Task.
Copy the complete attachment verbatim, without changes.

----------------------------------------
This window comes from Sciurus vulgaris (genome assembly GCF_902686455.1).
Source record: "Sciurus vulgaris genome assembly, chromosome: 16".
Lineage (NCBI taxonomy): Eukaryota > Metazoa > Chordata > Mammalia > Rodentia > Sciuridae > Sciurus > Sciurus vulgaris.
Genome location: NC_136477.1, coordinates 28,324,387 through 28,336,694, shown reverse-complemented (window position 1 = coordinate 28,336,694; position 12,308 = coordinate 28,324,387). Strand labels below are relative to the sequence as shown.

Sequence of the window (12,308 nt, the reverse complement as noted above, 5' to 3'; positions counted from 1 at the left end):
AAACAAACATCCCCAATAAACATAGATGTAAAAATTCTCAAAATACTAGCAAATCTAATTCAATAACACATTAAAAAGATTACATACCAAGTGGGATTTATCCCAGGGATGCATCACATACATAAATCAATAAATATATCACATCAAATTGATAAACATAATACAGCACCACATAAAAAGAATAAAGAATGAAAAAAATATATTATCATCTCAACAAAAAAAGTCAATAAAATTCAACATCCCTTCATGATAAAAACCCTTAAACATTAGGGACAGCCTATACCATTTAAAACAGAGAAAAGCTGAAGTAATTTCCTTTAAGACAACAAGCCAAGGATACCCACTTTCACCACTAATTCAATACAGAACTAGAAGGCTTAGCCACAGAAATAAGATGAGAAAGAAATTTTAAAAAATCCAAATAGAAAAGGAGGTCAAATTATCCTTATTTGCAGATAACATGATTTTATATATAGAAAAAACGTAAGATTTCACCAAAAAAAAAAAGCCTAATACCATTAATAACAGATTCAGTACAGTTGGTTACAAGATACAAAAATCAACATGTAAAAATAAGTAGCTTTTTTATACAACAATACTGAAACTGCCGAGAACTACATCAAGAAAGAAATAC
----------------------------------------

This window comes from Sciurus vulgaris (genome assembly GCF_902686455.1).
Source record: "Sciurus vulgaris genome assembly, chromosome: 16".
Lineage (NCBI taxonomy): Eukaryota > Metazoa > Chordata > Mammalia > Rodentia > Sciuridae > Sciurus > Sciurus vulgaris.
Genome location: NC_136477.1, coordinates 28,324,387 through 28,336,694, shown reverse-complemented (window position 1 = coordinate 28,336,694; position 12,308 = coordinate 28,324,387). Strand labels below are relative to the sequence as shown.

Sequence of the window (12,308 nt, the reverse complement as noted above, 5' to 3'; positions counted from 1 at the left end):
AAACAAACATCCCCAATAAACATAGATGTAAAAATTCTCAAAATACTAGCAAATCTAATTCAATAACACATTAAAAAGATTACATACCAAGTGGGATTTATCCCAGGGATGCATCACATACATAAATCAATAAATATATCACATCAAATTGATAAACATAATACAGCACCACATAAAAAGAATAAAGAATGAAAAAAATATATTATCATCTCAACAAAAAAAGTCAATAAAATTCAACATCCCTTCATGATAAAAACCCTTAAACATTAGGGACAGCCTATACCATTTAAAACAGAGAAAAGCTGAAGTAATTTCCTTTAAGACAACAAGCCAAGGATACCCACTTTCACCACTAATTCAATACAGAACTAGAAGGCTTAGCCACAGAAATAAGATGAGAAAGAAATTTTAAAAAATCCAAATAGAAAAGGAGGTCAAATTATCCTTATTTGCAGATAACATGATTTTATATATAGAAAAAACGTAAGATTTCACCAAAAAAAAAAAGCCTAATACCATTAATAACAGATTCAGTACAGTTGGTTACAAGATACAAAAATCAACATGTAAAAATAAGTAGCTTTTTTATACAACAATACTGAAACTGCCGAGAACTACATCAAGAAAGAAATAC